Osteopathic clinical reasoning: an ethnographic study of perceptual diagnostic judgments, metacognition, and reflective practice
AuthorsMcIntyre, Cindy L.
G750 Cognitive Modelling
MetadataShow full item record
AbstractThis thesis explores the use of reflective practice in osteopathic medicine and uses the method to narrate my work as an osteopathic practitioner. It explores the development of perceptual diagnostic judgments, and the role of metacognition, intuition and palpation in osteopathic clinical reasoning. A qualitative interpretive approach was used with a novel narrative method as an organising structure. This was broadly based around reflective practice models of Gibbs, (1988), Kolb, (1984) and Carper (1978) and the ideas of Schön (1983). Descriptive texts were constructed from notes taken of my thoughts whilst in the presence of patients. This allowed access, as closely as possible, to my decision making process. Finally, the descriptive texts were expanded into narratives through dialogue with the existing literature and peer review. The narratives were then analysed using thematic analysis to derive an understanding of concepts arising from the data. This thesis argues that osteopathic clinical reasoning involves multisensory perceptual diagnostic judgments that begin as soon as the patient enters the clinic, and arise as a result of the use of mental and visual imagery and embodied senses. The multisensory information that is detected by a practitioner activates pattern recognition, analytic reasoning and provides explicit feedback used in decision making. Diagnosis occurs as a result of piecing together and interpreting the multisensory information whilst maintaining awareness of other diagnostic possibilities. The findings also suggest that osteopathic clinical reasoning involves the supervision of cognition by the metacognitive processes of meta-knowledge (MK), meta-experiences (ME), and meta-skills (MS). The latter are used to plan, monitor, analyse, predict, evaluate and revise the consultation and patient management as suggested by Pesut and Herman (1992). ME is demonstrated by the presence of judgments of learning used to ensure sufficient information has been gathered, and feelings of rightness that are used to perceive the correctness of information arriving and decisions made. The use of reflective practice in this research has developed the understanding of osteopathic clinical reasoning, and demonstrated that it provides a powerful conduit for change in practice. As a result, it enables the provision of better patient-centred osteopathic healthcare incorporating the biopsychosocial model of healthcare. Although rooted in my own osteopathic practice style and strategies, it should have resonance for those within the discipline of osteopathy and has implications for osteopathic education, training and research.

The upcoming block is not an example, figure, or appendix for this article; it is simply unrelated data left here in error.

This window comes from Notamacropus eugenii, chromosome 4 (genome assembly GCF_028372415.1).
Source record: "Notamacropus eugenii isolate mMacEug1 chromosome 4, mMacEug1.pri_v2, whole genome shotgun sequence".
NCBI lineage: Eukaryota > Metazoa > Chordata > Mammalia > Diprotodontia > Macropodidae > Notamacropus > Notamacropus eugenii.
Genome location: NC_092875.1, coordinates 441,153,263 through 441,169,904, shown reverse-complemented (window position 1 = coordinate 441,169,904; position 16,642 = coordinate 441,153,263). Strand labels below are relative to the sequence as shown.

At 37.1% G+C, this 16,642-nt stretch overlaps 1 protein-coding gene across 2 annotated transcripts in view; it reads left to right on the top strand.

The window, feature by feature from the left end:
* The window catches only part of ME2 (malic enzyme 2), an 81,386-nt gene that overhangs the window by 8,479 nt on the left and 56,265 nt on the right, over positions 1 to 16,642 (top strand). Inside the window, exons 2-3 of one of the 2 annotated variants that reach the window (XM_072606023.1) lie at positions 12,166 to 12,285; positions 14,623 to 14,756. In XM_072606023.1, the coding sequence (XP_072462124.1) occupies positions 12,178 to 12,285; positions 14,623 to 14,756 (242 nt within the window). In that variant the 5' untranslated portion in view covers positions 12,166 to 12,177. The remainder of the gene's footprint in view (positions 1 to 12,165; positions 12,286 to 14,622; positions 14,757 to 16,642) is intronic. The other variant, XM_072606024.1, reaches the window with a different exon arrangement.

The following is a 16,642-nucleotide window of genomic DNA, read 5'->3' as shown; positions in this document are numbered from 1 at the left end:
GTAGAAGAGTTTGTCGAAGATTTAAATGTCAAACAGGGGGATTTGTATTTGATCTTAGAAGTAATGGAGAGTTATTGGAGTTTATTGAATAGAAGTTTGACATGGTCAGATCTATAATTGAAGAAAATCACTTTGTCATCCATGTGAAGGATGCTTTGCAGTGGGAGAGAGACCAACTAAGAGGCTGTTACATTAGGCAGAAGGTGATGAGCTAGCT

CitationMcIntyre, C.L. (2016) 'Osteopathic clinical reasoning: an ethnographic study of perceptual diagnostic judgments, metacognition, and reflective practice'. Professional Doctorate Thesis. University of Bedfordshire
PublisherUniversity of Bedfordshire
TypeThesis or dissertation
DescriptionA thesis submitted to the University of Bedfordshire in partial fulfilment of the requirements for the degree of Professional Doctorate
The following license files are associated with this item:
- Creative Commons
Except where otherwise noted, this item's license is described as http://creativecommons.org/licenses/by-nc-nd/4.0/